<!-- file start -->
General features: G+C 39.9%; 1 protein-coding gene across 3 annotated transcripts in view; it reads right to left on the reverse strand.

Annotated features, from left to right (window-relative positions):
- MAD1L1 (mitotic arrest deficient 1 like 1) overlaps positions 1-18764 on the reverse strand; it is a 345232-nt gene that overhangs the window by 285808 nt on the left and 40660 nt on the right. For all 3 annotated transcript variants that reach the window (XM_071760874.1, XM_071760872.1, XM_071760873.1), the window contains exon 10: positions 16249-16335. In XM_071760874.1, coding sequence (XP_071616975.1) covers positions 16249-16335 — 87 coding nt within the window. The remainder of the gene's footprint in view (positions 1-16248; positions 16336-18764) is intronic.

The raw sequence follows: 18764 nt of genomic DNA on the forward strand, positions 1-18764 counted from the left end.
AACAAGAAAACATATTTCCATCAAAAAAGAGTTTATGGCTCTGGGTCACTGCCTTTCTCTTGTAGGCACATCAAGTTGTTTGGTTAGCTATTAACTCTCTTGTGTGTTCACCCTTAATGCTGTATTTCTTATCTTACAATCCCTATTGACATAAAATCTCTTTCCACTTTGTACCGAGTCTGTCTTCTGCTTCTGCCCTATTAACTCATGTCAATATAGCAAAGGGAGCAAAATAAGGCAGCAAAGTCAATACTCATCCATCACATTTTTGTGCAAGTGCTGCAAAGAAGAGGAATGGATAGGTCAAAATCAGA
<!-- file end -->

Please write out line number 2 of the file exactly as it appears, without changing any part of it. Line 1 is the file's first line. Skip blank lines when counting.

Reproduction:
Annotated features, from left to right (window-relative positions):